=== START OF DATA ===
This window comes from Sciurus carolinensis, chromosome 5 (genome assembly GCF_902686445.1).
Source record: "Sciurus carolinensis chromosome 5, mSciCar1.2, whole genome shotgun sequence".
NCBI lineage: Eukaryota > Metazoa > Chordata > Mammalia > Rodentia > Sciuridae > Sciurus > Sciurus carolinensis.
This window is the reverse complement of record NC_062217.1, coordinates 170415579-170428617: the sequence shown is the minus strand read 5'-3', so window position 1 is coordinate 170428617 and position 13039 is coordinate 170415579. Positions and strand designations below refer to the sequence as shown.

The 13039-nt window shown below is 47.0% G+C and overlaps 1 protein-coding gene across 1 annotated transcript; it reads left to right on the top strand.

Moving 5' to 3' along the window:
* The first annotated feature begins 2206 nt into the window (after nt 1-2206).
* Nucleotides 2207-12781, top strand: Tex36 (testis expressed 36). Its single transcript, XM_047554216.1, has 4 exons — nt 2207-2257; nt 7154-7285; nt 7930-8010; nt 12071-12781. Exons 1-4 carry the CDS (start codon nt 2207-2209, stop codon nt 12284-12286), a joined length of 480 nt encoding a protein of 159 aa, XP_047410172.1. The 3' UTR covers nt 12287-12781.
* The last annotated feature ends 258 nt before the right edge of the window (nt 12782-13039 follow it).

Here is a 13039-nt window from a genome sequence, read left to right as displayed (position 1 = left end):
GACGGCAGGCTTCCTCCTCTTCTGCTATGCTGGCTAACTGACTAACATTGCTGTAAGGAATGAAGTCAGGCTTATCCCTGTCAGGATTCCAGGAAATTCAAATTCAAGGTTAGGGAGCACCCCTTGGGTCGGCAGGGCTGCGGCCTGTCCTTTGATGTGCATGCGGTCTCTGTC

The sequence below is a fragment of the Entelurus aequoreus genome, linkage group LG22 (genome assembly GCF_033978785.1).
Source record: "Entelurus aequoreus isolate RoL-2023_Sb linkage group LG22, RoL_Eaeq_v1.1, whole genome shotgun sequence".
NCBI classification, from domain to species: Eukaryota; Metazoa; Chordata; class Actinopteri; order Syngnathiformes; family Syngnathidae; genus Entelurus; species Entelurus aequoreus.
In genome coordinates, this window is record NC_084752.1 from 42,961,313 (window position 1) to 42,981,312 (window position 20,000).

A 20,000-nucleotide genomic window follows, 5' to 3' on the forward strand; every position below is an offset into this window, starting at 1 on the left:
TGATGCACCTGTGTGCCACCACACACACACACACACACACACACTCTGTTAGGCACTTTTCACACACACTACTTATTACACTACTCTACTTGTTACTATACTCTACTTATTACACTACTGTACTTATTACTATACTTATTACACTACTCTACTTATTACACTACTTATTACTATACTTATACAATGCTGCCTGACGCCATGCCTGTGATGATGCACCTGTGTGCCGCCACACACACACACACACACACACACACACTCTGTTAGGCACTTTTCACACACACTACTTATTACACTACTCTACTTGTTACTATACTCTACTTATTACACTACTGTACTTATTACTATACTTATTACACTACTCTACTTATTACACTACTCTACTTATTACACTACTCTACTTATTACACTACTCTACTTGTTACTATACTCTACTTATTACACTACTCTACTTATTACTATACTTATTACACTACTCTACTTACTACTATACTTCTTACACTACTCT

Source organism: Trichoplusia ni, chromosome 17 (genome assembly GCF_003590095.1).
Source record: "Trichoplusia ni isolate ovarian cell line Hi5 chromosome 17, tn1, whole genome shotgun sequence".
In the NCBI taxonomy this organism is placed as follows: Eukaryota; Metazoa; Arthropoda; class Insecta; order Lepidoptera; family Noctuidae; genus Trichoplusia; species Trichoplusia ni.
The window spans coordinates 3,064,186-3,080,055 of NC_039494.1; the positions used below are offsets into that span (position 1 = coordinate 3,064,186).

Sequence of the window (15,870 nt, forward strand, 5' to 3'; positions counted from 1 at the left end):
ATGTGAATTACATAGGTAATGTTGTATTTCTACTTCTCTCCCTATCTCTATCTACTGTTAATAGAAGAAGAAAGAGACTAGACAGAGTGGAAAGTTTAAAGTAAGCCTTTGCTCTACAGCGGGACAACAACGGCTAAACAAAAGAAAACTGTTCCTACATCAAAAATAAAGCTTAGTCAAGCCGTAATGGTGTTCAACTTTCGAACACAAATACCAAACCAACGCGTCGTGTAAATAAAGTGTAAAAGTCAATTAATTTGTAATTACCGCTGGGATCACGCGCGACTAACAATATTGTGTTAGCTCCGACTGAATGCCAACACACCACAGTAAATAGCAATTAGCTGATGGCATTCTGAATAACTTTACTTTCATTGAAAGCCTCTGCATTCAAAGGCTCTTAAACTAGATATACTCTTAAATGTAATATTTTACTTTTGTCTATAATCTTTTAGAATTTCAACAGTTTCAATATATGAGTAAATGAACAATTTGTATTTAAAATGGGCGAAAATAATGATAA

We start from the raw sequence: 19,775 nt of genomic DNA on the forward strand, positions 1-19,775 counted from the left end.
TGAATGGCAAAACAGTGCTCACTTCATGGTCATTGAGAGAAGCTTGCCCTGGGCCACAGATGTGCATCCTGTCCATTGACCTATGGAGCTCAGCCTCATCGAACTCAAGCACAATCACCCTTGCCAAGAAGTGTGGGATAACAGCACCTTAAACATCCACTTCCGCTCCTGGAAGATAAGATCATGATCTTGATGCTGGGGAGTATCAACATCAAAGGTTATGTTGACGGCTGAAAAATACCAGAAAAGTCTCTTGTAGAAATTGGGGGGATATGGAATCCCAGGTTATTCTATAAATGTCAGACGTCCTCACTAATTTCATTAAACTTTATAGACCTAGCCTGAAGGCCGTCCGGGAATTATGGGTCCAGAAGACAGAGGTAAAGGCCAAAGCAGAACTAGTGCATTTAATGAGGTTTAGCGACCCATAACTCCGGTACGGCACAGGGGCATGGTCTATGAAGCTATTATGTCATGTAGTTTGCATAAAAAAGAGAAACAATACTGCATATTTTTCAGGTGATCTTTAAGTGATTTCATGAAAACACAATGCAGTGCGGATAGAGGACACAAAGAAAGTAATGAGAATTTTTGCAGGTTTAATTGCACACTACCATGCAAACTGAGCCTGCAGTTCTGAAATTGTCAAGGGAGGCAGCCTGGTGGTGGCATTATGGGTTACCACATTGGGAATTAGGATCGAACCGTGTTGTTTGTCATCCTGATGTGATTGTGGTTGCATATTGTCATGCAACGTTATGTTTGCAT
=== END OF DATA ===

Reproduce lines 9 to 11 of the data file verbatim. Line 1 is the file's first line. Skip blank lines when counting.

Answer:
* The last annotated feature ends 258 nt before the right edge of the window (nt 12782-13039 follow it).

Here is a 13039-nt window from a genome sequence, read left to right as displayed (position 1 = left end):
GACGGCAGGCTTCCTCCTCTTCTGCTATGCTGGCTAACTGACTAACATTGCTGTAAGGAATGAAGTCAGGCTTATCCCTGTCAGGATTCCAGGAAATTCAAATTCAAGGTTAGGGAGCACCCCTTGGGTCGGCAGGGCTGCGGCCTGTCCTTTGATGTGCATGCGGTCTCTGTC